Mayor John Barton, 43rd Mayor of Indianapolis
Barton was born in 1906 and graduated from Cathedral High School. He earned an engineering degree from Purdue University. He served in the U.S. Navy during World War II and later joined the Indiana State Police. He left the State Police and worked for a manufacturing company for several years until 1961, when new Gov. Matthew Welsh appointed him as Superintendent of the Indiana State Police.
Two years later, he parlayed his high profile position and a stellar reputation into politics. Although he was a novice candidate, he won the Democratic nomination for mayor of Indianapolis and was elected as Indianapolis’ 43rd mayor in 1963. He defeated Republican Clarence Drayer and independent candidate Samuel Unger to make him the last Democratic mayor until 2000. As a former police officer, Barton paid close attention to the Indianapolis Police Department and sought to rehabilitate and reform the department, which had been suffering from a recent series of bribery charges involving at least 27 officers.
His administration also reactivated the Indianapolis Housing Agency, which had been disbanded a few years earlier, and broke from several of his predecessors and sought federal money for housing projects. By the end of his term, he had secured close to 3,000 new housing units. One of his priorities was finding funding for housing for those who were displaced by the new interstate systems built throughout the city in the 1950s and 1960s. He also sought to increase federal money for all type of efforts in the city. He also promoted the development of what would become Eagle Creek Park, the downtown Convention Center, and the Indianapolis campus of Indiana University.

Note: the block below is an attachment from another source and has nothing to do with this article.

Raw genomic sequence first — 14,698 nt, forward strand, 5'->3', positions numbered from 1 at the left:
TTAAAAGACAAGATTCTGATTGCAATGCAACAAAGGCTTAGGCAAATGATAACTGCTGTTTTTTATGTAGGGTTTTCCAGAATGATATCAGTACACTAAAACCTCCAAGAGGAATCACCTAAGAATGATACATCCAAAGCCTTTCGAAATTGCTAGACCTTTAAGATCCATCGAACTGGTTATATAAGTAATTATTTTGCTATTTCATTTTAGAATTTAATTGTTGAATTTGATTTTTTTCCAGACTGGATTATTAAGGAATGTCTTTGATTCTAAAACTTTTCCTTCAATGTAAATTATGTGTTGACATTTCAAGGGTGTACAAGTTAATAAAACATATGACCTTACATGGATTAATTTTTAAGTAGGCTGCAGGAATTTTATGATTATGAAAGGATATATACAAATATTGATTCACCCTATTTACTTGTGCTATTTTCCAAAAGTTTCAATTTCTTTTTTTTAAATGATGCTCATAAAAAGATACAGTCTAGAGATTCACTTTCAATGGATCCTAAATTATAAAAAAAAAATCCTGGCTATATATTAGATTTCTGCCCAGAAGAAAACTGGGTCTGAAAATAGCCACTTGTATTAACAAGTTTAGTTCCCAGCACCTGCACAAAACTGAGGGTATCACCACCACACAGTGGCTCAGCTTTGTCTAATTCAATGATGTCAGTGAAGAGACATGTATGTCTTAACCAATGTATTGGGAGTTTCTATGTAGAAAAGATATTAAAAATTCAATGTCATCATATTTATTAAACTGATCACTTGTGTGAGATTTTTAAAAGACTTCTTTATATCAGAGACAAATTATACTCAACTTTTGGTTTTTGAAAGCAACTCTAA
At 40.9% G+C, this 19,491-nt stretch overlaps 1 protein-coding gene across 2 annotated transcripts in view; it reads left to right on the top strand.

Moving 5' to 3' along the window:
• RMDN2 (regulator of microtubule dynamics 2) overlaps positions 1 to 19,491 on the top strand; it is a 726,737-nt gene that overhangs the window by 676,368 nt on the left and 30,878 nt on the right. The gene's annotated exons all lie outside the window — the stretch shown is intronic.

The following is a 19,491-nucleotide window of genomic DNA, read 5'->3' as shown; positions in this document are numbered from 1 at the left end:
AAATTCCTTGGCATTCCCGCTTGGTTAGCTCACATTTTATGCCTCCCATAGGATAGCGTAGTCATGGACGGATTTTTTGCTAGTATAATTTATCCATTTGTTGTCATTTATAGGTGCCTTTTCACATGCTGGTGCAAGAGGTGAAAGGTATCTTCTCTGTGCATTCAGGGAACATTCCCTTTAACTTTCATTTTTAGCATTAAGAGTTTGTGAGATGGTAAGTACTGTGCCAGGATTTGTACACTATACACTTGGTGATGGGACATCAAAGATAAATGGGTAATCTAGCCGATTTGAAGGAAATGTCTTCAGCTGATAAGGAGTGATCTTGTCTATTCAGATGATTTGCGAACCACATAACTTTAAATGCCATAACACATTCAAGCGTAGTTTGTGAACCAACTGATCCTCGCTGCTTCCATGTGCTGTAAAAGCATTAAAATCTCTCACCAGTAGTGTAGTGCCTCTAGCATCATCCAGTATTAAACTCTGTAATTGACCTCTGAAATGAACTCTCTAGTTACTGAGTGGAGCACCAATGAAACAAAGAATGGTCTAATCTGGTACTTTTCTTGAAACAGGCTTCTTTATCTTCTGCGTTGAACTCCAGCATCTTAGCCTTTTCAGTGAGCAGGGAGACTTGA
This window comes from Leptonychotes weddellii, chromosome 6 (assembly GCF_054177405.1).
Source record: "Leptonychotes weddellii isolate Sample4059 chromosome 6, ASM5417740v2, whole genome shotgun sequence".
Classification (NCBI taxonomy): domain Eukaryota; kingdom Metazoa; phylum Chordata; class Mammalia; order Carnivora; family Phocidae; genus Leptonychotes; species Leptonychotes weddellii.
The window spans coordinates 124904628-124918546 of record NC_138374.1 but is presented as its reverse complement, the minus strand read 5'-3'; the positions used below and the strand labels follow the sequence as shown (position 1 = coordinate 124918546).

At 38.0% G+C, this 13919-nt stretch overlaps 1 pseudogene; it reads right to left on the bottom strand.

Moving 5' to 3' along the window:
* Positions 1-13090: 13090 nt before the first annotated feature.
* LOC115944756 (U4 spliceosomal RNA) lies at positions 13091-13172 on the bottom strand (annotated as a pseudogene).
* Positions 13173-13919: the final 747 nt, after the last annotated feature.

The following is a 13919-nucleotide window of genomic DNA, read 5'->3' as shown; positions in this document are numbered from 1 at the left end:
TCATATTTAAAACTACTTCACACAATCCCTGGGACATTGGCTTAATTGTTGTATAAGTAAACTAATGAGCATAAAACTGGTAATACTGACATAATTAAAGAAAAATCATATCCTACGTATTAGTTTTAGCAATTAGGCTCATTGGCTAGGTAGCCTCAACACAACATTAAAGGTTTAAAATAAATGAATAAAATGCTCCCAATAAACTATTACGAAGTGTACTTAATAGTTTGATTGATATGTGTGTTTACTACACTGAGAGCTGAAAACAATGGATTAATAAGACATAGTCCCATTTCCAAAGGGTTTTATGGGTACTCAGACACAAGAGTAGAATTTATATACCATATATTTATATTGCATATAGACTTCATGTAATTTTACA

He also is remembered for creating the Greater Indianapolis Progress Committee, the panel of city leaders that developed many of the city’s great ideas and projects. He was defeated in 1967 after only one term, by Republican Richard Lugar, which many viewed as a protest vote against then President Lyndon Johnson.
Barton served in one more public position, as a member of the Indiana Parole Board, when Gov. Roger Branigin appointed him in 1968. He served on the board until 1989. Barton died in 2004.
Photos courtesy of Ryan Hamlett.
John Barton was my uncle. I really appreciated Steve’s article. Few people realize the contributions John made to the progressive and dynamic Indianapolis we have today. John and my uncle Pat Barton had a vision for Indianapols that finally was realized. Thanks again.
Welcome to the barracks, comrade! It looks like Soviet-era eastern bloc housing – Cold and forboding. I’m just glad they are putting new store front around the base of it to obscure the view.